words has meant some big swings recently in herbalife shares. ruben ramirez reports on a battle that's being played out in what's typically a very secretive industry. >> reporter: hedge funds typically take big positions in companies and are very careful not to disclose what they're buying or selling. but the battle between hedge fund giants carl icahn, who now owns 13% of herbalife's shares and bill ackman who has a billion dollar short or bet that herbalife shares will fall is taking a nasty turn. >> a number of other hedge fund managers have gone public with shorts especially when they claim that something wrong is going on at a company. what's different in this case is that icahn also came out and was very vociferous and said, "oh no, this is a wonderful company and bill ackman doesn't know what he's talking about." it's very rare to see these guys go head to head in public. >> reporter: icahn's disclosure that he now owns 14 million shares came in a filing to the securities and exchange commission late yesterday. icahn said quote "herbalife has a legitimate business model, with fa
PBS
Feb 8, 2013 1:00am PST
gaming industry is expected to grow 9% this year to nearly $80 billion. ruben ramirez reports on the reasons why there is renewed enthusiasm in the sector. >> reporter: for the first time in years, video game stocks are catching the eye of investors. >> reporter: two of the big three, electronic arts and take two interactive, have seen big stock rallies in the past six months. analysts say interest is likely to continue gaining momentum throughout the year, and the laggard of the trio, activision is back in the game. activision is the company behind the call of duty franchise, and, more recently, skylanders. >> the way we look at it is this something that is new to the category. is this something where we have some secret sauce. some competitive advantage. >> reporter: hirshberg likens actvision games to big budget studio films which can take years to produce and cost millions, with the hope of developing them into franchises. >> the mantra that you're seeing across all publishers is bigger fewer better. so its going to be high risk but there can potentially be very high rewards. >>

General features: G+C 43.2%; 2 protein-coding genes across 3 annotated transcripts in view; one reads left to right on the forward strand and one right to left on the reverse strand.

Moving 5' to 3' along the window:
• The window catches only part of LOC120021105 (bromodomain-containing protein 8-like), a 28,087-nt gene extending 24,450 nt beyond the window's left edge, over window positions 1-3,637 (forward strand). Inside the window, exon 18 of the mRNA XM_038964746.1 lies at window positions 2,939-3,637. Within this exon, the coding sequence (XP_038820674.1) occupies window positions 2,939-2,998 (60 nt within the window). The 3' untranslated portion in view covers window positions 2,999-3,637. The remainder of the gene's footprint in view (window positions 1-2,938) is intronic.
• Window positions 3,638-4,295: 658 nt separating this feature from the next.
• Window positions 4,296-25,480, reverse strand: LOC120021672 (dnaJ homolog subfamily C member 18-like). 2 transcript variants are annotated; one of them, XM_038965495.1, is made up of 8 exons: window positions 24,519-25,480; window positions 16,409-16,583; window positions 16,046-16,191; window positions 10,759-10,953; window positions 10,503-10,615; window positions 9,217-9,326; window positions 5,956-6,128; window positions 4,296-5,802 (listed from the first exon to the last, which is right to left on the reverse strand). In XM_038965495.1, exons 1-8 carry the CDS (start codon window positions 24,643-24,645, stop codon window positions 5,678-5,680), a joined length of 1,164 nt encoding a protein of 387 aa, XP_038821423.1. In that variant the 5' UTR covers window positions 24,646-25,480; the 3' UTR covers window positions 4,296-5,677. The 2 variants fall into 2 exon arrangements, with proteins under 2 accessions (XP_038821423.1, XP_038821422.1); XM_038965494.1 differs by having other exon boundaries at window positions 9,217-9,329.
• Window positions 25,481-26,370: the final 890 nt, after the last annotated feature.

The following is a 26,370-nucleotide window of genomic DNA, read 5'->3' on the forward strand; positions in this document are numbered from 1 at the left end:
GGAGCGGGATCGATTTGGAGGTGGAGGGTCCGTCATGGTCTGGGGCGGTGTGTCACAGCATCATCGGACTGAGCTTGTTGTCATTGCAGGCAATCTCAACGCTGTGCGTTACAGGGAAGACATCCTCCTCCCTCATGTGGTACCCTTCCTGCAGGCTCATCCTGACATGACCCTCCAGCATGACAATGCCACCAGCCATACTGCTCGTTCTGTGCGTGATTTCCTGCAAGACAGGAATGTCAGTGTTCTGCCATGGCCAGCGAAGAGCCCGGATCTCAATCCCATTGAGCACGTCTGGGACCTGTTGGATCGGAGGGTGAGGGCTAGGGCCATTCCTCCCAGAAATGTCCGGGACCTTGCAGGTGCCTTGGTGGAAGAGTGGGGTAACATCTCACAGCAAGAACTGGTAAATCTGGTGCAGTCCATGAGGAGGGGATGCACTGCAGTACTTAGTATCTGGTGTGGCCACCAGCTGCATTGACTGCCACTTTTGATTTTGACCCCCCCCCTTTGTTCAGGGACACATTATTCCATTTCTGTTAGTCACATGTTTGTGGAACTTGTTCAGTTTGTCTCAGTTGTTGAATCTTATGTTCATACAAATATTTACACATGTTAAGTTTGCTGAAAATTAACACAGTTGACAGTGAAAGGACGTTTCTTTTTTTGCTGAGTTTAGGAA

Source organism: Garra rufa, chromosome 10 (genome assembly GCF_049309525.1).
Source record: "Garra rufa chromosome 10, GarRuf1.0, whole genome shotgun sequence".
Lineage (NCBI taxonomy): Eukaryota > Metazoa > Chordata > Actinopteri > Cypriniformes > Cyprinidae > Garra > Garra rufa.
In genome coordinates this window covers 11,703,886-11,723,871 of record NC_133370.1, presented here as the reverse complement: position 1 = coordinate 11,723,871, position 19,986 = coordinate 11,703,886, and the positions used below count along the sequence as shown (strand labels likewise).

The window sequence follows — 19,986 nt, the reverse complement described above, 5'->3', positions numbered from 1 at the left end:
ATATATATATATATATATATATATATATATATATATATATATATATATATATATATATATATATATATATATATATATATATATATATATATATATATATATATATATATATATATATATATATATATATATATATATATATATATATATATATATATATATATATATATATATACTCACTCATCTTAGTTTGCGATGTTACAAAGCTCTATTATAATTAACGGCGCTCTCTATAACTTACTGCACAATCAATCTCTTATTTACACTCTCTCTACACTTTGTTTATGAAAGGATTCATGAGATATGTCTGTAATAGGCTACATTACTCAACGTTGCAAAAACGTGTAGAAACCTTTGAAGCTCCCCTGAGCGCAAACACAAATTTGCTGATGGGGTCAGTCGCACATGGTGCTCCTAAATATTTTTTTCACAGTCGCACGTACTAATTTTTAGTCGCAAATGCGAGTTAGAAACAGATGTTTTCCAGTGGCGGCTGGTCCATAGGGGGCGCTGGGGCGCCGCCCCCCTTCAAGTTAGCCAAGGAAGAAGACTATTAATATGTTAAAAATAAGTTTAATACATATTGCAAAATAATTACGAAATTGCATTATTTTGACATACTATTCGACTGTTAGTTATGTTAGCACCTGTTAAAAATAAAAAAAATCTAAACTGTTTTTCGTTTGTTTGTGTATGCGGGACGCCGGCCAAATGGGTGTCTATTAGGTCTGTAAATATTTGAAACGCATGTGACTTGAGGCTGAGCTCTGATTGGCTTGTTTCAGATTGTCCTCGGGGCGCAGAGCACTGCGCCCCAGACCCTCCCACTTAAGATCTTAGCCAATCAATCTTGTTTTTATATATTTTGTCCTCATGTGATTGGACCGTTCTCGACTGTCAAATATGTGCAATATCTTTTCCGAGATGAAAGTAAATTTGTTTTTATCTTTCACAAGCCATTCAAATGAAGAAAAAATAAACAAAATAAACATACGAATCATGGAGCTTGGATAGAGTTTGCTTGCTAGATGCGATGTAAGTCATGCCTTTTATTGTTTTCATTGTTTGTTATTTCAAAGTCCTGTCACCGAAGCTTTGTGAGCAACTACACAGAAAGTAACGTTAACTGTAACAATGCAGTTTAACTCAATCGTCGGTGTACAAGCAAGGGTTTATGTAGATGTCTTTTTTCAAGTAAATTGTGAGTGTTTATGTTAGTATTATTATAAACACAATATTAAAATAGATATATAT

PBS
Feb 27, 2013 1:00am PST